$22.5 billion needed to help 91 million people in 2018: UN relief chief
A record level of aid funding – more than $22.5 billion – is needed to deliver lifesaving assistance around the world in 2018, the UN’s Emergency Relief Coordinator said on Friday.
Announcing the Global Humanitarian Appeal, Mark Lowcock said that an estimated 136 million people face urgent needs because of protracted conflicts, natural disasters, epidemics and displacement.
“Were we better financed we would save more lives. But we would also protect more futures…It costs us about £230 a year to provide the lifesaving comprehensive assistance that we are talking about through these response plans, that’s 77 cents a day. That’s one of the cheapest investments you can make in the safety of humanity for the future, so we are hoping that on the basis of the quality of the plans we will be able to reach higher levels of funding than we have both said we have achieved for this year.”
In Yemen, a child dies every 10 minutes, the UN official said, adding that the country is likely to remain the world’s worst humanitarian crisis.
Twenty million of the country’s 25 million people are in need of assistance, and seven to eight million “right on the brink of famine”, Mr Lowcock added.
He repeated his call for the Saudi-led coalition to continue unwinding its blockade - put in place after a rocket attack by Houthi fighters three weeks ago – warning of a humanitarian crisis the like of which the world “has not seen in decades” if it is not done.
Acknowledging that humanitarian aid on its own could not solve chronic instability, the UN aid chief said it was a personal priority to work with governments on development and peacebuilding to address the root causes of their problems.
Bid to stop traffickers’ “slave markets” hailed by UN migration agency
An international bid to stop migrants being bought and sold as slaves in Libya has been welcomed by the UN.
Migration agency IOM made the announcement on Friday after the African Union, EU Member States and others signed an agreement in Abidjan, Côte d’Ivoire, to tackle gangs of traffickers who target people trying to reach Europe from North Africa.
The development follows media reports showing video footage of an apparent slave auction outside Libya’s capital Tripoli.
Here’s IOM spokesperson Leonard Doyle:
“On this issue of slave markets we know as much as we know, we reported it to you back in April. We have evidence, we have reports from migrants who were returning to Niger who described in great detail what was happening to them….now this is happening outside government control by criminal gangs and the determination and intent of the agreement from Abidjan is also to break up the trafficking network, and this is a more difficult prospect because obviously it is illegal and it’s a hugely lucrative racket.”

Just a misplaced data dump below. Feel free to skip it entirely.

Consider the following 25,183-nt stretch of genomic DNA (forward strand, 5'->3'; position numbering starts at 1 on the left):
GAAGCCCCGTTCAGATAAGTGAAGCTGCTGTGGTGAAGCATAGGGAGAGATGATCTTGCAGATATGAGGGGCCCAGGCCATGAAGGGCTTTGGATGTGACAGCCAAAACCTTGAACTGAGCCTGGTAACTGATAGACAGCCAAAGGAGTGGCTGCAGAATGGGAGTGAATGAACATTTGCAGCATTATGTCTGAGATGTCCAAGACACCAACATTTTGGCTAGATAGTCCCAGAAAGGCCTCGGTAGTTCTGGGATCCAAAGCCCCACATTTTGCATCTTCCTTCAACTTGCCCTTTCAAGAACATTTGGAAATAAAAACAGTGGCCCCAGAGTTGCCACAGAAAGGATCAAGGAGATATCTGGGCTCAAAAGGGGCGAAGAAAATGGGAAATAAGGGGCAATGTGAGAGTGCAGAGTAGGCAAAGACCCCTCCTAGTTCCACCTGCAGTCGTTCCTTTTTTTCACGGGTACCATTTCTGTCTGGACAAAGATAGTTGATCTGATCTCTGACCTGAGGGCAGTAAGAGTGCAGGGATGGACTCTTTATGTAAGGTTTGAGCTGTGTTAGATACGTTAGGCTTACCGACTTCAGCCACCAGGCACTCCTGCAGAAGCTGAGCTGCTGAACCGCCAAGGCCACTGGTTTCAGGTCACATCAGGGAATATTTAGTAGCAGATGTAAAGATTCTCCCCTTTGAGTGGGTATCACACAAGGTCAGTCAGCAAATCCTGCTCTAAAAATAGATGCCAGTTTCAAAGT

Today, IOM estimates that there may be up to one million migrants in Libya.
Many have been travelling to and from the country in search of work for generations and do not face mistreatment.
Around 15,000 people are being held in government detention centres though, and IOM says that thanks to the Abidjan accord, it will be able to send thousands home by Christmas.
The majority of migrants asking to leave Libya have come from Nigeria, followed by Guinea the Gambia Mali and Senegal.
The agency has warned however that many more migrants are believed to be being held hostage by smugglers who abuse and torture them in a bid to extort money from their families.
School attack in Nigeria’s Borno state condemned
A deadly suicide bomb attack on a primary school in Nigeria which claimed the lives of two children and injured two more has been condemned by the UN.
UN Children’s fund UNICEF said on Friday that the targeting of youngsters in Kuaya Kusar, Borno State was the first such incident in north-east Nigeria in more than two years.
Extremists Boko Haram are believed to have been behind the incident on Thursday, along with many other attacks this year.
Typically, they involve youngsters who have been brainwashed into blowing themselves up, UNICEF spokesperson Christophe Boulierac told journalists:
“These children who are manipulated in the worst cruel possible way, and of course they are all victims, they are not perpetrators. And of course this practice does not only destroy their lives, but creates further suspicion and fear of the children who have been released and escaped from Boko Haram areas.”
The UNICEF spokesperson said that since 2014, around 1,500 schools have been targeted by armed groups in north-east Nigeria.
These have caused at least 1,280 deaths among schoolchildren and their teachers.
Daniel Johnson, United Nations, Geneva.